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Fast, high-speed cell imaging takes centre stage

1st April 2013


Page 1 of 6

As the latest innovations demonstrate, cell imaging continues to play a key role in the development of the life sciences industry. And speed is key, as Sean Ottewell finds out.

Scientists at the Department of Biochemistry, The University of Oxford, rely on a number of powerful imaging systems, several of which are supplied by Preston-based Image Solutions (UK). Their efforts are directed to understand how cells become polarised during embryonic development.

Defects in this polarisation process are known to cause birth defects, and also are similar to the processes that go wrong in Alzheimer's disease and Fragile X Syndrome.

By studying neurons of the fruit fly Drosophila, the scientists are trying to understand how RNA moves and becomes localised during this process.

Cell extremities

Professor Ilan Davis, Welcome Trust Senior Research Fellow with the Department of Biochemistry, explains: "We know that RNA has a role in its own right and one that can be localised in the cytoplasm a long way from the cell nucleus.

"A very good example of this occurs in Drosophila neurons, where the RNA can be localised at the cell extremities, where it is regulated and controlled locally. This local control and regulation is known to be important in human diseases such as Alzheimer's and Fragile X Syndrome."

Professor Davis and his team use three DeltaVision Core systems and an OMX 'super resolution' instrument to study how RNA behaves in real time, in living cells.

The DeltaVision Core is designed as an imaging workhorse to image a large number of probes and samples with great precision.

The OMX is a more specialised and advanced instrument that uses 3D structured illumination technology, developed by a team at the University of California San Francisco (UCSF): this doubles the spatial and axial resolution of a widefield light microscope.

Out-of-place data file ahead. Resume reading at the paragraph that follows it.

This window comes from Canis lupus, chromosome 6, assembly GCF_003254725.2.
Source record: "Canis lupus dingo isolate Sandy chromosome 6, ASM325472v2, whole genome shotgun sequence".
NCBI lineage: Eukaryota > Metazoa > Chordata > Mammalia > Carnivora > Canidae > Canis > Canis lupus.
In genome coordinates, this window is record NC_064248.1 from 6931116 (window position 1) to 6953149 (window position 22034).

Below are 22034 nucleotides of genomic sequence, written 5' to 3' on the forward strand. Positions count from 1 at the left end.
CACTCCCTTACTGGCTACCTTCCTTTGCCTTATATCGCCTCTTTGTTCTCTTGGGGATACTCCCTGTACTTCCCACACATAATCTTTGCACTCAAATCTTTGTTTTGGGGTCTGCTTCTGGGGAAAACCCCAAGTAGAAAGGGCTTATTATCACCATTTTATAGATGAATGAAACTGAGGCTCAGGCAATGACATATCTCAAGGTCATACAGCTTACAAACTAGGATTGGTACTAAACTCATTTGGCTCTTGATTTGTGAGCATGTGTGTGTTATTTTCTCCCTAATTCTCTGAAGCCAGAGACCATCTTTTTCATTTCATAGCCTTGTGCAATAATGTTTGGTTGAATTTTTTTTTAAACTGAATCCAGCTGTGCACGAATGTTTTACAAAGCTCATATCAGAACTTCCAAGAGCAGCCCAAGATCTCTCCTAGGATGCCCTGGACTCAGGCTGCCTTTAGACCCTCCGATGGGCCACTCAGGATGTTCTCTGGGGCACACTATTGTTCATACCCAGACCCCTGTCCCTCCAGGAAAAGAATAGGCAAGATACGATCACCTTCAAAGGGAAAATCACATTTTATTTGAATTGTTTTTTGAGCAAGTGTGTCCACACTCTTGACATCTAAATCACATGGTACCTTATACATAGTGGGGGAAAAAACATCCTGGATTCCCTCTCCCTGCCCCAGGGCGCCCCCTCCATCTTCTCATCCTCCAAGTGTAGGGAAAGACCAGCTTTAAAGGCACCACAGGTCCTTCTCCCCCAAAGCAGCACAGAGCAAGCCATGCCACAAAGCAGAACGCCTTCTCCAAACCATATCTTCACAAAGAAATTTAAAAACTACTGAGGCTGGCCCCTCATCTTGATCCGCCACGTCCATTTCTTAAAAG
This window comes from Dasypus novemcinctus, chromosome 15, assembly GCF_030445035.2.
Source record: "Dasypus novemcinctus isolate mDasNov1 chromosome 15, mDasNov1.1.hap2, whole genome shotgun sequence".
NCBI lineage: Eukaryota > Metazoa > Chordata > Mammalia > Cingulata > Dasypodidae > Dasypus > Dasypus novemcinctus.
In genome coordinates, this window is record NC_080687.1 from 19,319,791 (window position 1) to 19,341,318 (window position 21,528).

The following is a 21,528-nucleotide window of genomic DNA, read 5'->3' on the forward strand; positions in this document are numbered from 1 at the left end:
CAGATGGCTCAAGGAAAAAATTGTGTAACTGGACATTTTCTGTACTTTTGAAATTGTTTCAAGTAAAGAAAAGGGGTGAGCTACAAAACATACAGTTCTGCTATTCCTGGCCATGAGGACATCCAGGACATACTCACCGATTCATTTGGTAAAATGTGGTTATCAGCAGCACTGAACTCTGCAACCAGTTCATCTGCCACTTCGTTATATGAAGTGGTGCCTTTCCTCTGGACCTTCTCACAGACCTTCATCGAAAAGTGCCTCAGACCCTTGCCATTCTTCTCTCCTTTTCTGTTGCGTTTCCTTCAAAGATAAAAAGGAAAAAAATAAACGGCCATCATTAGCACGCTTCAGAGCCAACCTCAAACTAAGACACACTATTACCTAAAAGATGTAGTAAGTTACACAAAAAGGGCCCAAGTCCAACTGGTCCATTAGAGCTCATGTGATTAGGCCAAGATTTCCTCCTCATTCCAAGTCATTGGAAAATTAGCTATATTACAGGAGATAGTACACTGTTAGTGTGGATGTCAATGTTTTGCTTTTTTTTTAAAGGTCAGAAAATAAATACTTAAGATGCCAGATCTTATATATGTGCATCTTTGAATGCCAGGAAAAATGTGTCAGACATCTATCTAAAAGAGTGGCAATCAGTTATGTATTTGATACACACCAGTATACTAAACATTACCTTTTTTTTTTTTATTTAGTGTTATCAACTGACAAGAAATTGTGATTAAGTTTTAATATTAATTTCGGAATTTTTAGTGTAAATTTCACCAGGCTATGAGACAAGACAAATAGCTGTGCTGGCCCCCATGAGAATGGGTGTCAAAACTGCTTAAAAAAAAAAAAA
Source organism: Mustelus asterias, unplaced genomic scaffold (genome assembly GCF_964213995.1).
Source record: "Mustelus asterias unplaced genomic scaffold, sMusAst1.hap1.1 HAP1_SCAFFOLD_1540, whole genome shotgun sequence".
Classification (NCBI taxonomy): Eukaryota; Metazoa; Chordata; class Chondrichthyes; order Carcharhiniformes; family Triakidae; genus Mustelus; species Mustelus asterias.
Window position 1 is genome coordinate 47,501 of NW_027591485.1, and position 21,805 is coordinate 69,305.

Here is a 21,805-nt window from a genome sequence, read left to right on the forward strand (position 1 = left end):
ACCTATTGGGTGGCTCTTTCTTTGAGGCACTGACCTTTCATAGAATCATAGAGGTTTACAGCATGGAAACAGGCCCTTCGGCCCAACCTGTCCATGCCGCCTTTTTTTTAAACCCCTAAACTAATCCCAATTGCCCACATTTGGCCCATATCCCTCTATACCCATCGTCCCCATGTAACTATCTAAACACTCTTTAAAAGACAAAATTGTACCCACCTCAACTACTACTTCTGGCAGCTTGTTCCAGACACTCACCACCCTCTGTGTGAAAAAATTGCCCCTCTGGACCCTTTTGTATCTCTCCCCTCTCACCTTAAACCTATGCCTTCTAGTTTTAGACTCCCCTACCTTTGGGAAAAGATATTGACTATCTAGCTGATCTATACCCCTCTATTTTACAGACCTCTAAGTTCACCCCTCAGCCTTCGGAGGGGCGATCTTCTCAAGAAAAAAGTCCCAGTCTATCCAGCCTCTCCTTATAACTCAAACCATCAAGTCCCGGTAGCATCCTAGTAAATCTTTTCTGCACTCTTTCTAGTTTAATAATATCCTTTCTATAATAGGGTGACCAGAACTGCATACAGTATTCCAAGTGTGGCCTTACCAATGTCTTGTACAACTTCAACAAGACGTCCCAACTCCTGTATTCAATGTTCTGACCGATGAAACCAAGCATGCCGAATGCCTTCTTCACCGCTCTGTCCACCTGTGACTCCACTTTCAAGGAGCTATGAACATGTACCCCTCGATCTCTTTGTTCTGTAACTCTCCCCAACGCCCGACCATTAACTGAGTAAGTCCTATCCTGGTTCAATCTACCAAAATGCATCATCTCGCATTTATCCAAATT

Additionally, this system can deliver high temporal resolution data for the study of fast dynamics in widefield mode.

"Imaging is complex and scientists have many types of conflicting requirements, however here we are looking at very fast moving objects travelling at 1-2 microns/second, which requires wide field microscopy," added Davis.

Upright platform

One DeltaVision Core has been modified to work with an upright Olympus platform microscope, rather than the usual inverted microscope. Samples can therefore be viewed from above.

"This makes a big difference to us because we can image RNA as it moves in axons of motor neurons. We have also made modifications to allow micro-injections from the stage plate in order to carry out neurophysiological experiments," he said.

The DeltaVision OMX, on the other hand, gives the Department the ability to image at speeds of up to 100 frames/second (fps) with excellent spatial resolution.

Real-time molecule movement

Researchers can now watch molecules move in living cells, literally millisecond by millisecond, thanks to a new microscope developed by scientists at the European Molecular Biology Laboratory (EMBL) in Heidelberg, Germany.

By combining light-sheet microscopy and single molecule spectroscopy, the new microscope can record the fluorescence of every pixel within view, and take snapshots at intervals of less than one millisecond.

With it, scientists can watch and measure very fast processes, such as the way molecules diffuse, across a whole sample, even one containing several cells (Fig.1). This is a considerable step up from previous techniques, based on confocal microscopy, in which researchers could only observe at most a few isolated spots in a sample at a time.

"It's really visual biochemistry," says Malte Wachsmuth, who developed the microscope at EMBL. "We can follow fluorescently-tagged molecules in whole live cells, in 3D, and see how their biochemical properties, like interaction rates and binding affinities, vary throughout the cell."

Until now, chromatin - the combination of DNA, RNA and proteins that forms chromosomes - had been observed in two states: wound tightly together, with most of its DNA inaccessible to the cell's gene-reading machinery, in which case it is called heterochromatin; or loosely packed and easily readable, called euchromatin. But when they used the new microscope to measure the interaction between chromatin and a protein called HP1-a, the EMBL scientists made an intriguing discovery.